Don Galardi, a retired minister who has resided in Owosso for nearly 45 years, also took issue with the petition, particularly the use of the word “demand.”

“I find no moral or civil authority to make such demands of the board. I can see making suggestions and encouraging the board, but to put it in the language of demands I find highly offensive,” Galardi said.

“We have to all agree that all students and all staff should be treated with dignity and respect. There’s no place for bullying or slurs of any kind, and I would assume that you already have policies in effect that deal with these things,” Galardi continued. “Perhaps there’s a question on how well they’re being enforced.”

Lindsey Bacigal, a 2013 graduate of Owosso High School and member of Owosso for Change, said the group had several discussions as to whether or not to use the word “demand” in the online petition, but ultimately felt it was appropriate to do so given the current state of affairs.

“For us, we’re not just asking the school district to care about students of all backgrounds and ways of being, we’re not asking it to have school board members that are not racist, we are demanding it, and the fact that the word demand ruffles so many feathers is sad,” Bacigal said. “Honestly, we shouldn’t have to be demanding these things in the first place.”

Multiple area residents against the petition noted the bulk of the organizers of the Facebook group, former OHS graduates, currently reside outside of the community, to which Bacigal responded: “Why would I want to stay in a place where I experienced discrimination during school? Why would I want to raise children in a place like that?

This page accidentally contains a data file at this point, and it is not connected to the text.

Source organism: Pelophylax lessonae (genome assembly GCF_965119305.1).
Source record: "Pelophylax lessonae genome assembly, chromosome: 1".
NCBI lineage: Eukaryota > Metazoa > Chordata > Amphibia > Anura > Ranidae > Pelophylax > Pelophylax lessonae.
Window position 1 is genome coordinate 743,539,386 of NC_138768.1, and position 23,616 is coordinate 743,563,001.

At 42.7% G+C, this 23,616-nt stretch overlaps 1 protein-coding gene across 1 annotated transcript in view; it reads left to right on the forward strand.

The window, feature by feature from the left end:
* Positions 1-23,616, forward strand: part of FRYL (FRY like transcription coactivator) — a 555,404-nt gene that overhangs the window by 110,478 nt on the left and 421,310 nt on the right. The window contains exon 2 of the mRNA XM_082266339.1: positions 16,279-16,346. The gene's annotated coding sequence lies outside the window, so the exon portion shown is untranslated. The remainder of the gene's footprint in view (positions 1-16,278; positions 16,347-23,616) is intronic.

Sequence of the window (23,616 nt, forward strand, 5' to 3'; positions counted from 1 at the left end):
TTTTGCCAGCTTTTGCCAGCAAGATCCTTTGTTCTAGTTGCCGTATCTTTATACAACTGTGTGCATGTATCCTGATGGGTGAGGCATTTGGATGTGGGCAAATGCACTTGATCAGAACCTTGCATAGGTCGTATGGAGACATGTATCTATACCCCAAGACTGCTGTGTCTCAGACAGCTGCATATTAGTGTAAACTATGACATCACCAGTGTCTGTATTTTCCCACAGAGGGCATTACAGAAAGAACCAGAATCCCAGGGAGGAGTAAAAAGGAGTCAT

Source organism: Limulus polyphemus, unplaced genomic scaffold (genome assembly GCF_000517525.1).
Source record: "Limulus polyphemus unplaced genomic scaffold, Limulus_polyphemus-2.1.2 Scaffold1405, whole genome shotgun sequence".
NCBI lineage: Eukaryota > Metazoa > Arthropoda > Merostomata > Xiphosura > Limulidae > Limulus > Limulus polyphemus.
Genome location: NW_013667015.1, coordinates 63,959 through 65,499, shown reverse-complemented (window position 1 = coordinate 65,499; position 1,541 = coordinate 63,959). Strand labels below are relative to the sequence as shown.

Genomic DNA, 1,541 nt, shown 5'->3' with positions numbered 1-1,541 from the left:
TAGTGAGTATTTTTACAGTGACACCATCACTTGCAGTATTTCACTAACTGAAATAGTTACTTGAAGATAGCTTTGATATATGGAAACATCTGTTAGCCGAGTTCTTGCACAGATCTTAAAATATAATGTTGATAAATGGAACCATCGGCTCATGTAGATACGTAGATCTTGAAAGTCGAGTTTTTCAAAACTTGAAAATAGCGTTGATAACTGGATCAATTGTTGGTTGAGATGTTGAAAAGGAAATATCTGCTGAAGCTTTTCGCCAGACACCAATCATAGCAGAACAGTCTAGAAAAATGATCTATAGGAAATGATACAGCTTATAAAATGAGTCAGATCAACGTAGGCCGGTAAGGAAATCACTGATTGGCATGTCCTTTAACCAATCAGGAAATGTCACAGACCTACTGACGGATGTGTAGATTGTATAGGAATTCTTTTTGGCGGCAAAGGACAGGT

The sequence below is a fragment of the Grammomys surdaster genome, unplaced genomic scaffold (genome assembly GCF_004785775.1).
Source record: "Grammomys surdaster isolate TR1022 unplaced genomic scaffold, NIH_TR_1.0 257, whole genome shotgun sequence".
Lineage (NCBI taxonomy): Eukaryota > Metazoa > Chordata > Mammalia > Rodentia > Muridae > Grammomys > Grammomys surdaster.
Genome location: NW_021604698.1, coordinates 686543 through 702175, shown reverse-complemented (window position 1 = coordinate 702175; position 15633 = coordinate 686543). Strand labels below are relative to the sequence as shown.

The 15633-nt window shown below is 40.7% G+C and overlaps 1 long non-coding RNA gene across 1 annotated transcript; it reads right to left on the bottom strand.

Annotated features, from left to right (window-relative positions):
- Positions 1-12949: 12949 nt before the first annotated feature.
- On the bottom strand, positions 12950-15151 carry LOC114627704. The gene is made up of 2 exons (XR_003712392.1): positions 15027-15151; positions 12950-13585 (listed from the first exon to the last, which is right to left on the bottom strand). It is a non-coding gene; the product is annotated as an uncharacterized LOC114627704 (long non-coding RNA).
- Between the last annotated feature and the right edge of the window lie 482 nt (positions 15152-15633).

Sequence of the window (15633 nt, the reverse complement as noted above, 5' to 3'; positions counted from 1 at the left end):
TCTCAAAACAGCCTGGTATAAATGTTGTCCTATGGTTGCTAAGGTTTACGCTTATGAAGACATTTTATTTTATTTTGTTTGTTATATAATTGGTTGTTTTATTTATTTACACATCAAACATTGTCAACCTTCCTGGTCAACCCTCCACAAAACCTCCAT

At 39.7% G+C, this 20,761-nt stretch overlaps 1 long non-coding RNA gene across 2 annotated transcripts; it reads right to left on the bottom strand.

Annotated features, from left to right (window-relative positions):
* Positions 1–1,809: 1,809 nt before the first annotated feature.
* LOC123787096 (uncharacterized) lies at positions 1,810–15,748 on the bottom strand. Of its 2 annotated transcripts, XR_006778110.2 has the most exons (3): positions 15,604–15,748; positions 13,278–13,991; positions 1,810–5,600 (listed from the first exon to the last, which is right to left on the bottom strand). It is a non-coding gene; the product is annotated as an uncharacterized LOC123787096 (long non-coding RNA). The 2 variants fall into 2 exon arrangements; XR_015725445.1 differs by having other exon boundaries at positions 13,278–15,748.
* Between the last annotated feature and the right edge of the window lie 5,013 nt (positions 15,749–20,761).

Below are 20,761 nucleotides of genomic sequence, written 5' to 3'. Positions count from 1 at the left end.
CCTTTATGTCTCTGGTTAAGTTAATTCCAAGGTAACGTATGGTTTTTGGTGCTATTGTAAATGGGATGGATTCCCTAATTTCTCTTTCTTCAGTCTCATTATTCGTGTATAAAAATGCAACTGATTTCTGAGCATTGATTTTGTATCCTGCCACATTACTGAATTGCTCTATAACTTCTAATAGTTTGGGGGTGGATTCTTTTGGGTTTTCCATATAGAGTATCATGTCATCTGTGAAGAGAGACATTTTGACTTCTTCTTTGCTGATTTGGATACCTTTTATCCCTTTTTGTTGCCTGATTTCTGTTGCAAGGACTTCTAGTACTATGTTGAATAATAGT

“To me, that is exactly why so many of us have left in recent years,” she said.

Owosso resident and former district curriculum director Kari Selleck spoke in support of Owosso for Change, commending group members for their professionalism in relaying the group’s message.

“My heart is sad for the mention of evil, the mention of riots because I believe that the people who have been coming forth, in all honesty, have been very professional and using the appropriate protocols,” Selleck said. “I am proud of the students who are on the change committee, and having looked at many curricular content items and textbooks over the course of my entire life, 30-plus years in public education, I can tell you that I commend this administration for saying the most important words I think we can ever say which is, ‘We want to do better and we want to learn.’

“I have, in the last two years, grown immensely in what I now would look for in social studies textbooks, English textbooks and literature that I would bring to the table as quality literature that’s representing far more voices than we have had in the past,” she continued. “I hope that we all embrace the notion that we can all change and learn and grow with the times and the new information that we have.”

During board comments, Secretary Marlene Webster thanked the wide variety of speakers for articulating their concerns, noting no amount of change will happen simply overnight, but an open dialogue across the entire community is a good place to start.

“Owosso is not racist because we’re white, Owosso is racist because until into the 1970s and maybe even into the 1980s we had signs posted at our borders saying that people of color were not allowed to stay here overnight,” Webster said. “There are people who live in this community who were alive in that time and they have raised their children to believe that people of color are to be mistrusted. We have a problem because when we see people of color walking in our community we’re more likely to call the police and say ‘This person doesn’t belong in this neighborhood.’ We didn’t get to this place, where we are, overnight, and we will not be able to solve this problem overnight.

“Let’s be patient, let’s listen, let’s care about each other and be kind to everybody,” Webster continued, “and move forward to try to find a solution to what we all — I think — would agree is a problem here.”